Some of the first rescue workers at the scene were Pat's neighbors....Knowing that Pat....excuse my language but "drove like a bat out of hell sometimes and never wore a seat belt"...thought that things were not going to be good.....The vehicle flipped several times and finally caught on a small tree....Pat and Crystal were pulled from the wreckage.......

They were banged up and bruised...but both were OK.....

Sonny Osborne's message that I took and used possibly and probably saved the lives of these two great ladies.....or at least caused their injuries to be much less severe.

I don't think I have even told Sonny about this.....

The Long and the Short of this.....say what you mean, mean what you say and love the people you say it too......

Thursday, January 19, 2012

My Association with The Gibson Guitar Company

In 1984 I was in Nashville doing some things for Bill Monroe's birthday and I asked around to find where the Gibson was located. I knew they had moved to Nashville but I'd never had any contact with the company. I'd know some of the workers at Kalamazoo, Jim Durlu and J.P.Moats, but I'd never made any contact with anyone in Nashville.

I went down on Massman Drive and went into the receptionist area and asked if they did factory tours to which I found that they didn't. I spoke to the nice receptionist and told her of my interest in the banjo and she said "Wait a minute" and got on the phone. Shortly a pleasant sandy headed gentleman came out and they spoke for a second. He was Nick Kimmons, he came over to me and said that " said you are interested in banjos" and continued while they didn't have a tour as such, he could give me a 10 or 15 minute quick look inside.

We went into the plant and I was immediately amazed. Work stations were laid out around the plant, neck shaping, sanding, binding......... Then I looked up at a long serpentine moving line about 14 or 15 feet in the air that traveled thru out the plant. It reminded me of the moving rack that some Dry Cleaners have to call up your order, except it was a continuously moving with guitar necks and bodies....every now and then you'd see a banjo neck, a rim or a resonator on the line. The parts once they were "prepped" were put on the line which went thru the "paint booth" where the stain and finish were applied. After each application they were put back on the line in order to dry before the next coat of finish.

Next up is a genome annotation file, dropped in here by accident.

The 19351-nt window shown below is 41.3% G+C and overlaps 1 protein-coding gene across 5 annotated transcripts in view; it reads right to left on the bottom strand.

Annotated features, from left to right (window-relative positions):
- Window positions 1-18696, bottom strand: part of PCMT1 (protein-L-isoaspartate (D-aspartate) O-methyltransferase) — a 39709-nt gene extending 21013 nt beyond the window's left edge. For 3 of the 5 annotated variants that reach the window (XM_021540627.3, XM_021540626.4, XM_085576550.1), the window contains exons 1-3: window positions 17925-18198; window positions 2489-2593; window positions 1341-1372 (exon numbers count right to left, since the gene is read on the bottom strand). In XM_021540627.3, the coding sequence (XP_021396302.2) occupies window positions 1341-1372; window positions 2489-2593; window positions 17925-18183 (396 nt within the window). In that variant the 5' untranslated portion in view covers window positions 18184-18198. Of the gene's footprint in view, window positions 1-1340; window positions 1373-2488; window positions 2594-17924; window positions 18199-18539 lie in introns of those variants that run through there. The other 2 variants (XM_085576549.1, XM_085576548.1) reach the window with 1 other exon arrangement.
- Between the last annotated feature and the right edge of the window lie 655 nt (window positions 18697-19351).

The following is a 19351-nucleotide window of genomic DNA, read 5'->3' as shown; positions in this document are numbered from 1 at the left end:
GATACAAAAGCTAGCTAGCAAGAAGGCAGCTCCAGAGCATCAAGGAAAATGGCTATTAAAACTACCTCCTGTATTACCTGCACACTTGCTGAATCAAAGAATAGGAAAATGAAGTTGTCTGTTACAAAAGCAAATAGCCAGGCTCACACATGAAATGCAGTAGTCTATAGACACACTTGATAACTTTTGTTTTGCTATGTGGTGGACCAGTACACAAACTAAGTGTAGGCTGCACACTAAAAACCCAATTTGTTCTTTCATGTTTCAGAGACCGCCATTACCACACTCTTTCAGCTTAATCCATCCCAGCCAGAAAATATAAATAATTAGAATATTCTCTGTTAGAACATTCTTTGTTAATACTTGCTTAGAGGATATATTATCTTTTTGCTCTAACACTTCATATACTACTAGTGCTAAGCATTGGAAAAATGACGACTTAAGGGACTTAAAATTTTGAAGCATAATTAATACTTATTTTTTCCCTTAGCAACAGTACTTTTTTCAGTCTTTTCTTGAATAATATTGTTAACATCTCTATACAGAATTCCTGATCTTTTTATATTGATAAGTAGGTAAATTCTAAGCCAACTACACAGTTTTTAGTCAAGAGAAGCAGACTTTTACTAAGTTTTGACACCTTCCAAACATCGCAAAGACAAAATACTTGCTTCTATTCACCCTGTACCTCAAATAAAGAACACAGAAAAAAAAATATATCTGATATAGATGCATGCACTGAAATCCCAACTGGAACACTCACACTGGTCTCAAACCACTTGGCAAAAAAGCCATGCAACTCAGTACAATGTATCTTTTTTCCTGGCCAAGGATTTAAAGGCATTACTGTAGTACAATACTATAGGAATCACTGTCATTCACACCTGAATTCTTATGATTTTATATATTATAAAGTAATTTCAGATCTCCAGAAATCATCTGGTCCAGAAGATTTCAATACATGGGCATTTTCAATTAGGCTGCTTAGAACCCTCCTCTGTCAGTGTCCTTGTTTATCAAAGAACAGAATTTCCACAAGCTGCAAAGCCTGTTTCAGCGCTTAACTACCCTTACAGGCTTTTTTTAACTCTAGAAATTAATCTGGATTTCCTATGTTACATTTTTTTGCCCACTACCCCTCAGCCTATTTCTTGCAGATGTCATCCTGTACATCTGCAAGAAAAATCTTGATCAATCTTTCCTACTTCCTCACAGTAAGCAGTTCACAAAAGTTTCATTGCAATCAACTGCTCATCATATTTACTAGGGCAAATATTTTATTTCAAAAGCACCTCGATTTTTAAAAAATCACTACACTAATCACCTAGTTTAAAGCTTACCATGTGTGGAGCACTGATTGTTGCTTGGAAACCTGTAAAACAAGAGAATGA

We went to the back of the building where the wood came into the plant then to the huge CNC carving machines creating Les Paul bodies.

I asked about the banjo department and he kind of chuckled as we walked, soon we got to this possibly 8 or 10 foot cubicle with a rack of tubes where finished banjo necks awaited assembly and a shelving unit that had some pot assemblies and resonators on it...this along with his work bench was pretty much the banjo department.

He explained that the wooden parts went thru the same neck shaping stations where the guitar necks were shaped, the rims and resonators were prepared (sanded and bound) by the same people that did the work on all the other instruments then they were put on the "line" for stain and finish.
I was amazed.
As we sat and talked he said he had been assembling banjos for a few years now and asked me since I knew something about banjos, "Were these nuts put on right?. He pulled a RB 250 pot assembly off the shelf and handed it to me. He said that some there at the factory said they went one way and others said they went the other way. They were all upside down from the way the Pre War Gibson's were done. Nick explained that they seemed to grab the threads faster the way he was doing them but if they were wrong he'd change them.

That 10 or 15 minute tour turned into 2 hours, talking about different aspect of banjo building and assembly.